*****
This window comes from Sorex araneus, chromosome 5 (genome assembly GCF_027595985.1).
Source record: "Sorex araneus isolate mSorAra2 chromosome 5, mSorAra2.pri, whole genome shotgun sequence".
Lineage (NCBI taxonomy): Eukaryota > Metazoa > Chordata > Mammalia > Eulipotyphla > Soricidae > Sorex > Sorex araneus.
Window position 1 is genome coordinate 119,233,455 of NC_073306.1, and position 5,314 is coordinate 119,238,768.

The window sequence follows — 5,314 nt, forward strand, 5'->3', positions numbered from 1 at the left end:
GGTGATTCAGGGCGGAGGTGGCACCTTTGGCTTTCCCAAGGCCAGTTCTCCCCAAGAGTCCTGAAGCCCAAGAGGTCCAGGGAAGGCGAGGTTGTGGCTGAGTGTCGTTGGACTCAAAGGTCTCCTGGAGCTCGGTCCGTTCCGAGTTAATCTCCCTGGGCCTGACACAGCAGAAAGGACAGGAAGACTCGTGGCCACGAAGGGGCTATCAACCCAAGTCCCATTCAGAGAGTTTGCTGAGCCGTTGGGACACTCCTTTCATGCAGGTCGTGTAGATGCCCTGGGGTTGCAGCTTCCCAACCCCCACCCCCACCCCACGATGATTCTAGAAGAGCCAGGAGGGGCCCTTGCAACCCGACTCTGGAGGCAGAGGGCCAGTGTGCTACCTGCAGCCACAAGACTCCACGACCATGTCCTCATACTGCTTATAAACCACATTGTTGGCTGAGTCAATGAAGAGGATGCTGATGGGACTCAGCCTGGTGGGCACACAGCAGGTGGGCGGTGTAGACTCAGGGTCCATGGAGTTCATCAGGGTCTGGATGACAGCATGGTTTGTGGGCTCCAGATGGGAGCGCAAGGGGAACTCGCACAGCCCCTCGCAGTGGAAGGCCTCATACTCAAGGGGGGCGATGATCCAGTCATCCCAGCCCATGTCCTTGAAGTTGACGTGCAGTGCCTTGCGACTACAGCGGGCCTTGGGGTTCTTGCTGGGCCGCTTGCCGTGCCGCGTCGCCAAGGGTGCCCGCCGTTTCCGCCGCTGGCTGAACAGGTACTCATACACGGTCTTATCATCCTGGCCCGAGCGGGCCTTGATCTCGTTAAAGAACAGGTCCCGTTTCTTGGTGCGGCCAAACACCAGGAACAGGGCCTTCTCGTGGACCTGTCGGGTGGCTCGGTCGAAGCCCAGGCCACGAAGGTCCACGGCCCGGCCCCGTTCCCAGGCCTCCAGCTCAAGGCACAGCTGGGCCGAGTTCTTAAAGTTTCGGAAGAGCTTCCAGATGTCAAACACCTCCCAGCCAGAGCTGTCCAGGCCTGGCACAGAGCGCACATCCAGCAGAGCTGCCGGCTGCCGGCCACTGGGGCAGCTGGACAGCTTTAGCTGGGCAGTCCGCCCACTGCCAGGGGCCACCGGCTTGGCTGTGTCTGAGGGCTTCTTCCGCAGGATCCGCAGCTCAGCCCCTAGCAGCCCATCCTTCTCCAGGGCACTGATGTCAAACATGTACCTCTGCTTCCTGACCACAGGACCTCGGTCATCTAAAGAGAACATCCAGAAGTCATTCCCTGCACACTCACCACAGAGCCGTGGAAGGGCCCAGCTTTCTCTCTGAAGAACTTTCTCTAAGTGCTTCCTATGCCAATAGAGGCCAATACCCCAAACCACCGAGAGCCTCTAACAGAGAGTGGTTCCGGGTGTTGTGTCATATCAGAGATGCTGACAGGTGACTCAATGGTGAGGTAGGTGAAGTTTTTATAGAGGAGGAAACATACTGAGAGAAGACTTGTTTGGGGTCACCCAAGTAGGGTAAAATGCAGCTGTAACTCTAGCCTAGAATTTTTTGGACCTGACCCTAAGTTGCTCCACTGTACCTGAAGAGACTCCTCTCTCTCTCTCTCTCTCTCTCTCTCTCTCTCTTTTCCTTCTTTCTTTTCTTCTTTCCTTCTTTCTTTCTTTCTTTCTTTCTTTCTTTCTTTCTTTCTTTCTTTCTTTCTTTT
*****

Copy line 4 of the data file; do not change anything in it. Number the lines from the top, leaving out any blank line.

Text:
Window position 1 is genome coordinate 119,233,455 of NC_073306.1, and position 5,314 is coordinate 119,238,768.